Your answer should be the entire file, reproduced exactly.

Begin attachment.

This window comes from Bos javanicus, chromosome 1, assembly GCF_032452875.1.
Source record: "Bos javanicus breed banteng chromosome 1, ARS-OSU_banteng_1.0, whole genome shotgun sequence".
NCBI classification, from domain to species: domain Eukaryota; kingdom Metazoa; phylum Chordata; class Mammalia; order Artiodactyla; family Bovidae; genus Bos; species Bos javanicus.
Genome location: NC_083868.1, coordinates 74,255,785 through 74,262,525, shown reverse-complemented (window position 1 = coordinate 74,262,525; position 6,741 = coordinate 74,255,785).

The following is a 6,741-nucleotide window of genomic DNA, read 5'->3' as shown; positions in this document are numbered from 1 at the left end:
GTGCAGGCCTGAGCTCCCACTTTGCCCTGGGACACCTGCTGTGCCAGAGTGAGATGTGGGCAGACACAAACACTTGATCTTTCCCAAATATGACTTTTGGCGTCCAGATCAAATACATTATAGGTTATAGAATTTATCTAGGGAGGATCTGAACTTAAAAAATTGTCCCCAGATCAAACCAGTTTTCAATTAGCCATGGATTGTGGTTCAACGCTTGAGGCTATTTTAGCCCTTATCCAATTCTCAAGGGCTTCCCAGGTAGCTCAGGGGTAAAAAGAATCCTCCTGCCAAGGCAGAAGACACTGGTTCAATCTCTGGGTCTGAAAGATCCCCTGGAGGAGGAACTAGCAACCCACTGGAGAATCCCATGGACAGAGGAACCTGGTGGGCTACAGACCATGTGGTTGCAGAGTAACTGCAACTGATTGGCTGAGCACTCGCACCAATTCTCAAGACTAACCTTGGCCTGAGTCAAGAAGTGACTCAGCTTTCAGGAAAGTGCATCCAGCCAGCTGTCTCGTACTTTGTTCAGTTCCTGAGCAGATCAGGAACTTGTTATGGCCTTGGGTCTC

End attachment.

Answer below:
This window comes from Bos javanicus, chromosome 1, assembly GCF_032452875.1.
Source record: "Bos javanicus breed banteng chromosome 1, ARS-OSU_banteng_1.0, whole genome shotgun sequence".
NCBI classification, from domain to species: domain Eukaryota; kingdom Metazoa; phylum Chordata; class Mammalia; order Artiodactyla; family Bovidae; genus Bos; species Bos javanicus.
Genome location: NC_083868.1, coordinates 74,255,785 through 74,262,525, shown reverse-complemented (window position 1 = coordinate 74,262,525; position 6,741 = coordinate 74,255,785).

The following is a 6,741-nucleotide window of genomic DNA, read 5'->3' as shown; positions in this document are numbered from 1 at the left end:
GTGCAGGCCTGAGCTCCCACTTTGCCCTGGGACACCTGCTGTGCCAGAGTGAGATGTGGGCAGACACAAACACTTGATCTTTCCCAAATATGACTTTTGGCGTCCAGATCAAATACATTATAGGTTATAGAATTTATCTAGGGAGGATCTGAACTTAAAAAATTGTCCCCAGATCAAACCAGTTTTCAATTAGCCATGGATTGTGGTTCAACGCTTGAGGCTATTTTAGCCCTTATCCAATTCTCAAGGGCTTCCCAGGTAGCTCAGGGGTAAAAAGAATCCTCCTGCCAAGGCAGAAGACACTGGTTCAATCTCTGGGTCTGAAAGATCCCCTGGAGGAGGAACTAGCAACCCACTGGAGAATCCCATGGACAGAGGAACCTGGTGGGCTACAGACCATGTGGTTGCAGAGTAACTGCAACTGATTGGCTGAGCACTCGCACCAATTCTCAAGACTAACCTTGGCCTGAGTCAAGAAGTGACTCAGCTTTCAGGAAAGTGCATCCAGCCAGCTGTCTCGTACTTTGTTCAGTTCCTGAGCAGATCAGGAACTTGTTATGGCCTTGGGTCTC